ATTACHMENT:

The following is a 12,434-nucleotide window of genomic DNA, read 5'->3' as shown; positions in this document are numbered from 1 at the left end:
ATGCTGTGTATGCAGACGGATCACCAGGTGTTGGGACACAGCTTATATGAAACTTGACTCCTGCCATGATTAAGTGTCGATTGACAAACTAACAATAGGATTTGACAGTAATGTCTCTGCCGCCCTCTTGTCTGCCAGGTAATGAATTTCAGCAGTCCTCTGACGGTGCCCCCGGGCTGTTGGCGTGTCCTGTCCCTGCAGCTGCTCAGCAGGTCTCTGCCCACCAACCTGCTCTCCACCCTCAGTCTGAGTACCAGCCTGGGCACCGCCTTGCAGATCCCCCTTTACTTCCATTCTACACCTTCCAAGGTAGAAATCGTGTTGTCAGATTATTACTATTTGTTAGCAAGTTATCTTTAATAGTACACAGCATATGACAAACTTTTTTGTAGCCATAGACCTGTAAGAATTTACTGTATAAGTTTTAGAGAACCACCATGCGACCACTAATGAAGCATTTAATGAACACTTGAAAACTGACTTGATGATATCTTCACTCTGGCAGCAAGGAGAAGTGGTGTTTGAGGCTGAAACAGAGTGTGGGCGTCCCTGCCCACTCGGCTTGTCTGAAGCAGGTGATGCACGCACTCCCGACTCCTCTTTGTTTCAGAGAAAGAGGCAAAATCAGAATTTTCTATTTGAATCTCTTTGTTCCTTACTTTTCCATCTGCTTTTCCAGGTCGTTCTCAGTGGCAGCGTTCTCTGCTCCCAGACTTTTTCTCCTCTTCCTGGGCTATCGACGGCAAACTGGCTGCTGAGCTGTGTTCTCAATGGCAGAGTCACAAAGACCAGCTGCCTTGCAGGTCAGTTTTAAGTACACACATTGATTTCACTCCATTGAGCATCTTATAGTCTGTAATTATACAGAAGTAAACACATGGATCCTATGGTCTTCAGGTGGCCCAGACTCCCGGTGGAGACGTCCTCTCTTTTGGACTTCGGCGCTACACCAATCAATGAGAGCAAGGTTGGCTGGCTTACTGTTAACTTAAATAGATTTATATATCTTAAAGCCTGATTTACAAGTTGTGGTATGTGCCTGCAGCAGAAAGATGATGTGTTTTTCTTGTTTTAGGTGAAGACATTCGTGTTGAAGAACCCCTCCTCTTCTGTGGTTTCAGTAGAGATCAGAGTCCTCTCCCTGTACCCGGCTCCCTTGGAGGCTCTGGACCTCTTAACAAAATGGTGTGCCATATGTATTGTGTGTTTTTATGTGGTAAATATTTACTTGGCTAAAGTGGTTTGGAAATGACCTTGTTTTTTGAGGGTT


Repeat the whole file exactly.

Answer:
The following is a 12,434-nucleotide window of genomic DNA, read 5'->3' as shown; positions in this document are numbered from 1 at the left end:
ATGCTGTGTATGCAGACGGATCACCAGGTGTTGGGACACAGCTTATATGAAACTTGACTCCTGCCATGATTAAGTGTCGATTGACAAACTAACAATAGGATTTGACAGTAATGTCTCTGCCGCCCTCTTGTCTGCCAGGTAATGAATTTCAGCAGTCCTCTGACGGTGCCCCCGGGCTGTTGGCGTGTCCTGTCCCTGCAGCTGCTCAGCAGGTCTCTGCCCACCAACCTGCTCTCCACCCTCAGTCTGAGTACCAGCCTGGGCACCGCCTTGCAGATCCCCCTTTACTTCCATTCTACACCTTCCAAGGTAGAAATCGTGTTGTCAGATTATTACTATTTGTTAGCAAGTTATCTTTAATAGTACACAGCATATGACAAACTTTTTTGTAGCCATAGACCTGTAAGAATTTACTGTATAAGTTTTAGAGAACCACCATGCGACCACTAATGAAGCATTTAATGAACACTTGAAAACTGACTTGATGATATCTTCACTCTGGCAGCAAGGAGAAGTGGTGTTTGAGGCTGAAACAGAGTGTGGGCGTCCCTGCCCACTCGGCTTGTCTGAAGCAGGTGATGCACGCACTCCCGACTCCTCTTTGTTTCAGAGAAAGAGGCAAAATCAGAATTTTCTATTTGAATCTCTTTGTTCCTTACTTTTCCATCTGCTTTTCCAGGTCGTTCTCAGTGGCAGCGTTCTCTGCTCCCAGACTTTTTCTCCTCTTCCTGGGCTATCGACGGCAAACTGGCTGCTGAGCTGTGTTCTCAATGGCAGAGTCACAAAGACCAGCTGCCTTGCAGGTCAGTTTTAAGTACACACATTGATTTCACTCCATTGAGCATCTTATAGTCTGTAATTATACAGAAGTAAACACATGGATCCTATGGTCTTCAGGTGGCCCAGACTCCCGGTGGAGACGTCCTCTCTTTTGGACTTCGGCGCTACACCAATCAATGAGAGCAAGGTTGGCTGGCTTACTGTTAACTTAAATAGATTTATATATCTTAAAGCCTGATTTACAAGTTGTGGTATGTGCCTGCAGCAGAAAGATGATGTGTTTTTCTTGTTTTAGGTGAAGACATTCGTGTTGAAGAACCCCTCCTCTTCTGTGGTTTCAGTAGAGATCAGAGTCCTCTCCCTGTACCCGGCTCCCTTGGAGGCTCTGGACCTCTTAACAAAATGGTGTGCCATATGTATTGTGTGTTTTTATGTGGTAAATATTTACTTGGCTAAAGTGGTTTGGAAATGACCTTGTTTTTTGAGGGTT